Gobelin Tapestry

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Related to Gobelin Tapestry: Manufacture des Gobelins
The following article is from The Great Soviet Encyclopedia (1979). It might be outdated or ideologically biased.

Gobelin Tapestry


a handwoven tapestry. In the strict sense, it is a product of the Paris factory founded in 1662 in the suburb of Saint Marcel and still in existence today. The factory was established as a royal enterprise and included a number of individual weaving establishments, including the workshop of the Flemish weavers M. Comans and F. Planche, founded in 1607. The main factory building was the former workshop of the Gobelins, the famed 15th-century dyers by whose name the factory and its products came to be known. Gobelin tapestries were woven with colored wool and silk (sometimes also silver and gold) threads according to drawings, or cartoons, made by the artist directing the factory—C. Le Brun and, in the 18th century, F. Boucher, J. B. Oudry, and others. Gobelins were woven on special hand looms by the selective weaving method, that is, in separate sections, which were then sewn together with a fine silk thread. Characteristic of a Gobelin is the ribbed surface of the “right” side, created by the warp threads, and the uneven surface of the reverse side, formed by the seams and woof threads.

The high artistic merit of 17th- and 18th-century Gobelins, with their historical, mythological, religious, and literary subjects, made them so popular that imitative tapestries made by other French and European factories began to be called Gobelins. In the 19th century tapestries in general and even machine-made upholstery fabrics with a close weave, the so-called Gobelin fabrics, were called Gobelins. In the 19th century the artistic level of Gobelin tapestries declined sharply, but since the 1930’s the art of weaving Gobelins has been revived on a new artistic and stylistic basis. In the 19th and early 20th centuries drawings for Gobelin tapestries were created by G. Geoffroy, C. Monet, J. F. Raffaelli, among others. Since 1945 the drawings of J. Lurçat have contributed significantly to the development of the art of weaving Gobelins.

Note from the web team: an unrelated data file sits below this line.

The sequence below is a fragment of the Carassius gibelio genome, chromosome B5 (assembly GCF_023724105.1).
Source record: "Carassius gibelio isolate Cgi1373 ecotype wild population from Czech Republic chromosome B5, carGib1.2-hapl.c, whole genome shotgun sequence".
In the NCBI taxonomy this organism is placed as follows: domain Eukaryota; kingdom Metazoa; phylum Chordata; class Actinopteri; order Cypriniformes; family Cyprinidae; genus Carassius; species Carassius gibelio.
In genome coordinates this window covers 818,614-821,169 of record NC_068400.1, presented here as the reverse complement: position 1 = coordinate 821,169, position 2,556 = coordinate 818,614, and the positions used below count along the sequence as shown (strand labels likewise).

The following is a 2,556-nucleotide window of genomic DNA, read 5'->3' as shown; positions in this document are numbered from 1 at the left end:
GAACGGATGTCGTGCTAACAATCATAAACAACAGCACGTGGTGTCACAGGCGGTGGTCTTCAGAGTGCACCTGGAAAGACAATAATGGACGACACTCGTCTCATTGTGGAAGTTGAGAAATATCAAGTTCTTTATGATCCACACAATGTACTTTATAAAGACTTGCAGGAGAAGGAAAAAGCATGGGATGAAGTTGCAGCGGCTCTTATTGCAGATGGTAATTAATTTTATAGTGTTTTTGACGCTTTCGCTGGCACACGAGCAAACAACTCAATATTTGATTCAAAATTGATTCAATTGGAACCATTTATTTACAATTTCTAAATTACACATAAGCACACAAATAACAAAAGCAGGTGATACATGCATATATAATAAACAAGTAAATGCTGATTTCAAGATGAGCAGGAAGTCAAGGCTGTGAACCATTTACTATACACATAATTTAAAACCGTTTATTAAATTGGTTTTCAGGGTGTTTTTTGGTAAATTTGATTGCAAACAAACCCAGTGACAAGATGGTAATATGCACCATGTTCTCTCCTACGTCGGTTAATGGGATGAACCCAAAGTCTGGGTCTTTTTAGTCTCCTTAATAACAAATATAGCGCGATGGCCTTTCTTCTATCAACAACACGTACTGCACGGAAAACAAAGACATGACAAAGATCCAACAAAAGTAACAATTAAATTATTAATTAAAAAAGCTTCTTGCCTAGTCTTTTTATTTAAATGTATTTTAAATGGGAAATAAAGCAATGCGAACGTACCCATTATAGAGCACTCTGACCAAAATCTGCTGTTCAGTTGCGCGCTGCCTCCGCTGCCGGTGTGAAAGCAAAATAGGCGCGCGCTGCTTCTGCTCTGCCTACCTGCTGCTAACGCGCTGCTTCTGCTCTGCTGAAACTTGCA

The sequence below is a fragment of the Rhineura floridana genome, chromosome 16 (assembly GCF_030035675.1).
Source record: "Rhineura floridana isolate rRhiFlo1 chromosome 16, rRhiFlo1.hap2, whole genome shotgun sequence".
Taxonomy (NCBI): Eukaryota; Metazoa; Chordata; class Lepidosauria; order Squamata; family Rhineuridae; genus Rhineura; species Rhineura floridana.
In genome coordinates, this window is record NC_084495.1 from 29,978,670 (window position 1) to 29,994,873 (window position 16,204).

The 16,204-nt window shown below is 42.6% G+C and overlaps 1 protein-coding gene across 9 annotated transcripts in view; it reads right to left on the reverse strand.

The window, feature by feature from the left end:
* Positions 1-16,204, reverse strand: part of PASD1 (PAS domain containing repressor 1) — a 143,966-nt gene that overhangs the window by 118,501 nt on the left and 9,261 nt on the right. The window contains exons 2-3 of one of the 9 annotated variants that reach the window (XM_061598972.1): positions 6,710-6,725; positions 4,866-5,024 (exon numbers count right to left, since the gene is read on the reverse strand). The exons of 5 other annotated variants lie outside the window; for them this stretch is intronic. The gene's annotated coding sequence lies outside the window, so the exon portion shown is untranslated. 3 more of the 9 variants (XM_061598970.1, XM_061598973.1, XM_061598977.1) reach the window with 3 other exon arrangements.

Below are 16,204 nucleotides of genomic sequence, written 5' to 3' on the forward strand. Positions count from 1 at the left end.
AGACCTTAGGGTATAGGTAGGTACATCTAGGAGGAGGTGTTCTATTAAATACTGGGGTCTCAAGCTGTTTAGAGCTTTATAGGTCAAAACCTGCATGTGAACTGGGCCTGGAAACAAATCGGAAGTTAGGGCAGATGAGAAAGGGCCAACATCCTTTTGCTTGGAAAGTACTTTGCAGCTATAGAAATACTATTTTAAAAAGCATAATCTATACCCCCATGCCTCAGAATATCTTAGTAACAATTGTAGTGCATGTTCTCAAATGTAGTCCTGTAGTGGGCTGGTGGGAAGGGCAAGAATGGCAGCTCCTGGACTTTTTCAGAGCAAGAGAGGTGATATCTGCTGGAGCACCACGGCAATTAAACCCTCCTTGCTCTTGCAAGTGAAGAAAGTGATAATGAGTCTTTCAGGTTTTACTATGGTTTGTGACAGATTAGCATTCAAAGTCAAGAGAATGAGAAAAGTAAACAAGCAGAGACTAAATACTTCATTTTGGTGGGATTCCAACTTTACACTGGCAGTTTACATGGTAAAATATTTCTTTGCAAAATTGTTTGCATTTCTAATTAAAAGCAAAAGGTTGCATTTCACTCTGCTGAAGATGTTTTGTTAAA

Fenaille, M. État général des tapisseries de la manufacture des Gobelins…. Paris, 1904-23.
Schmitz, H. Bild-Teppiche: Geschichte der Gobelinwirkerei, 3rd ed. Berlin, 1922. (Bibliography.)
La manufacture nationale des Gobelins. Paris, 1948.
The Great Soviet Encyclopedia, 3rd Edition (1970-1979). © 2010 The Gale Group, Inc. All rights reserved.
References in periodicals archive ?
Architect David Helpern counts among his clients 667 Madison, a prestige building with tenants with names like "Tisch" and "Annenberg." The focus of the lobby, hanging above the concierge's desk, is a large, authentic Gobelin tapestry, circa 1683, with the lobby anchored by a contrasting, modern metal sculpture.